Domestic Responsibilities Lead to Job Dissatisfaction among Physician Mothers

April 10, 2019
Patrick Campbell

Physician mothers who are responsible for 5 or more domestic tasks are more likely to desire a switch in fields or be dissatisfied with career.

Juggling too many domestic responsibilities can lead some physician mothers in surgical or procedural specialties to becoming dissatisfied with their careers or longing to switch fields, according to a recent study.

The study found that physician mothers who are solely responsible for 5 or more domestic tasks were significantly more likely to desire a change in careers or experience career dissatisfaction than their counterparts with fewer responsibilities.

Investigators sought to determine whether an increased domestic workload, specifically for proceduralists, could be associated with career dissatisfaction among physicians who are mothers.

Investigators recruited mothers from the Physician Moms Group (PMG). A link to an anonymous, secure questionnaire was posted on the PMG Facebook page on April 25, 2015 and remained active until May 26, 2015. Data analyses were limited to currently practicing US attending physicians and specialties were defined as all surgical specialties, anesthesiologists, gastroenterologists, and obstetricians-gynecologists. Data on 11 total tasks were gathered and statistical analysis was performed from Aug. 25, 2017 to Nov. 20, 2018. A total of 5 tasks was chosen as the cutoff to develop comparison groups.

A total of 2363 physicians responded to the questionnaire and 1712 were included in the study. Of those 1712, 1250 (73%) were from nonprocedural specialties and 462 (27%) were from procedural specialties. Physician mothers reported having sole responsibility for tasks including routine child care plans (980 of 1712 [57.2%]), cooking (752 of 1712 [43.9%]), and shopping for children (1480 of 1712 [86.4%]). Conversely, they reported their spouses or partners were more likely to have sole responsibility for home repairs (1072 of 1712 [62.6%]), finances (777 of 1712 [45.4%], and automobile maintenance (984 of 1712 [57.5%]). Investigators found no significant differences in the breakdown of domestic tasks in procedural versus nonprocedural specialties.

Of the 1712 mothers surveyed, 821 (48%) reported that they were primarily responsible for 5 or more domestic tasks compared to 891 (52%) who reported being responsible for less than 5 tasks. After a univariate analysis, investigators found no association between increased domestic responsibilities and career dissatisfaction among nonproceduralists. In proceduralists, those with 5 or more domestic tasks were more likely to have a desire to change careers compared with those who perform fewer than 5 domestic tasks (105 of 191 [55%] versus 114 of 271 [42.1%]).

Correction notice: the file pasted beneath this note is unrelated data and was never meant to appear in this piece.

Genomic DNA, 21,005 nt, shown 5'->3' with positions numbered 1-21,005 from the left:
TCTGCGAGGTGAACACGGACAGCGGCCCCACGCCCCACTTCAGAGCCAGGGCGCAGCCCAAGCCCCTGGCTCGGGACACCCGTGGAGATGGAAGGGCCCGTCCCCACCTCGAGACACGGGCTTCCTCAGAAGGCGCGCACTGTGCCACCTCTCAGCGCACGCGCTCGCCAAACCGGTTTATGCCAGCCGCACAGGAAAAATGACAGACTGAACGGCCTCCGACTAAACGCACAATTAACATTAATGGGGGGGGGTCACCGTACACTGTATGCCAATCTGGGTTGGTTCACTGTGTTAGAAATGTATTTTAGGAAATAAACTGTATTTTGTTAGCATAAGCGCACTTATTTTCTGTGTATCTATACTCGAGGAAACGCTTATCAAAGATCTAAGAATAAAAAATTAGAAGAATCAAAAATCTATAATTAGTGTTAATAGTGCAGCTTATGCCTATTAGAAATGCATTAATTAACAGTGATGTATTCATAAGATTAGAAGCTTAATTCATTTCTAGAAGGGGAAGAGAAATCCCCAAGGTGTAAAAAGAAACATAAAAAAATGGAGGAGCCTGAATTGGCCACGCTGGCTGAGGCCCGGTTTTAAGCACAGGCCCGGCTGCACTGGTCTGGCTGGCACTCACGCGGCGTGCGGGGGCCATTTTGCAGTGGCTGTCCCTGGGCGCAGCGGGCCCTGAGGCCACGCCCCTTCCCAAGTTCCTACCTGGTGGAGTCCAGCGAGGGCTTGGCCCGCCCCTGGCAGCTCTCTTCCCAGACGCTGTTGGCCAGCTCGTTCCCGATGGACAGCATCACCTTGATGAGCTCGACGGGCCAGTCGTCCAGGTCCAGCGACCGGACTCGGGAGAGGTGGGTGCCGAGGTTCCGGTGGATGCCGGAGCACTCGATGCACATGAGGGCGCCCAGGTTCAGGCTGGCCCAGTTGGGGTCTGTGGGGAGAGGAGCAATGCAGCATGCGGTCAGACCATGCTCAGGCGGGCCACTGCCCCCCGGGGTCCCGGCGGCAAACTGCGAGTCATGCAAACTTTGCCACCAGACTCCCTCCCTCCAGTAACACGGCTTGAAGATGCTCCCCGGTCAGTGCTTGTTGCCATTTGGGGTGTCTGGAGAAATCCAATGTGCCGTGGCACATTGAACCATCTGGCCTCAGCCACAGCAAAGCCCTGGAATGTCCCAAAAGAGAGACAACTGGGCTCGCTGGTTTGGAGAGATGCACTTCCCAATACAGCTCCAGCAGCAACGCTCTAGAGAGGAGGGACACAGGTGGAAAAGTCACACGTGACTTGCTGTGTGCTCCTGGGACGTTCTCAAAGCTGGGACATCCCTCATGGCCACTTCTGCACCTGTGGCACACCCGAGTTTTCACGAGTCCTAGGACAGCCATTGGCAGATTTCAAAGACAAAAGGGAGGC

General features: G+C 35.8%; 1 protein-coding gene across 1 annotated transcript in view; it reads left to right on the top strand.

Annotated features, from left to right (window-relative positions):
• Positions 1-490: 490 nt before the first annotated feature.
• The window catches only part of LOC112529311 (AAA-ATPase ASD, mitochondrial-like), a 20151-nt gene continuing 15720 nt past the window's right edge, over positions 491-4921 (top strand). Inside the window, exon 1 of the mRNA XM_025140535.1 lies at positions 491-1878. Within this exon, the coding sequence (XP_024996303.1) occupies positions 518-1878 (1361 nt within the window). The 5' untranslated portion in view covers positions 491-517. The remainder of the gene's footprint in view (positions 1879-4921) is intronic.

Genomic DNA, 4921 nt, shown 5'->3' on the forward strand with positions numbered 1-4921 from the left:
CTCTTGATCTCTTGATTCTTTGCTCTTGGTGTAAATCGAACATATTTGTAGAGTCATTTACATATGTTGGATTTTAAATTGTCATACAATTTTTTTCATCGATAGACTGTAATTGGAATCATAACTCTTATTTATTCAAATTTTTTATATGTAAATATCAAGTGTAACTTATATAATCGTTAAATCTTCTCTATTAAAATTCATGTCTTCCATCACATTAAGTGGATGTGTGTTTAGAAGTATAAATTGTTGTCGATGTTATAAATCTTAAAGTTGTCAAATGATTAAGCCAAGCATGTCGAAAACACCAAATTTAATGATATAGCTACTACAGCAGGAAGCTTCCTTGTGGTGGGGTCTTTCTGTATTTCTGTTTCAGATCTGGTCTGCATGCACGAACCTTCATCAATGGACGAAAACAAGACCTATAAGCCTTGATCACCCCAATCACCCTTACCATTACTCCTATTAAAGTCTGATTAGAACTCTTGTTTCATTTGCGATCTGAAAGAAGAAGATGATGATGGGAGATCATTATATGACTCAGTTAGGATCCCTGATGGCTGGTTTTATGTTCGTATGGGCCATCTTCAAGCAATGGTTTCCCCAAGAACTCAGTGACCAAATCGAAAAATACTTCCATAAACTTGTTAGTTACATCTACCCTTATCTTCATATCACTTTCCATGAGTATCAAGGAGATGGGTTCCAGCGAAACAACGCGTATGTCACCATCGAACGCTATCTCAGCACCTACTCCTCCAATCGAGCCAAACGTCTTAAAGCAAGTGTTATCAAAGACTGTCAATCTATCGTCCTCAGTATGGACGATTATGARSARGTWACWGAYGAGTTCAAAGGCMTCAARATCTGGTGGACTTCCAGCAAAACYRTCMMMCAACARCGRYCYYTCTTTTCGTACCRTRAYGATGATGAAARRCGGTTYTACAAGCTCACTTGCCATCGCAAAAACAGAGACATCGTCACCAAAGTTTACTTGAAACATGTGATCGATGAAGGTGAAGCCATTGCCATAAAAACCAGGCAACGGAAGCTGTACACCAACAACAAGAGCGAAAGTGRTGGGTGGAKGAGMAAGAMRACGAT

Investigators performed a multivariate logistic regression analysis among procedural physician to identify any independent factors associated with the desire to switch to a less demanding career or specialty. Variables included age, practice type, household income, experience, and having primary responsibility for 5 or more domestic tasks. Investigators concluded responsibility for 5 or more domestic tasks was found to be the only factor independently associated with a desire to switch to a less demanding career or specialty.

Investigators found that physician mothers in procedural and surgical specialties who self-report being primarily responsible for domestic tasks are more likely to report a desire to change careers compared with those who have less domestic tasks. This association was not found among nonprocedural physician mothers. Investigators noted that their results were consistent with the findings of previous studies.

In an editorial, Julie Ann Freischlag, MD, FRCS, chief executive officer of Wake Forest Baptist Medical Center and dean of Wake Forest School of Medicine, wrote about her personal experiences related to the subject and one of her recommendations was attempting to outsource some domestic responsibilities to prevent career dissatisfaction.

“The key to career satisfaction is to outsource those domestic chores you do not want to do and to make your own rules,” Freischlag wrote.

This study, titled “Association of Domestic Responsibilities With Career Satisfaction for Physician Mothers in Procedural vs Nonprocedural Fields,” is published in JAMA Surgery.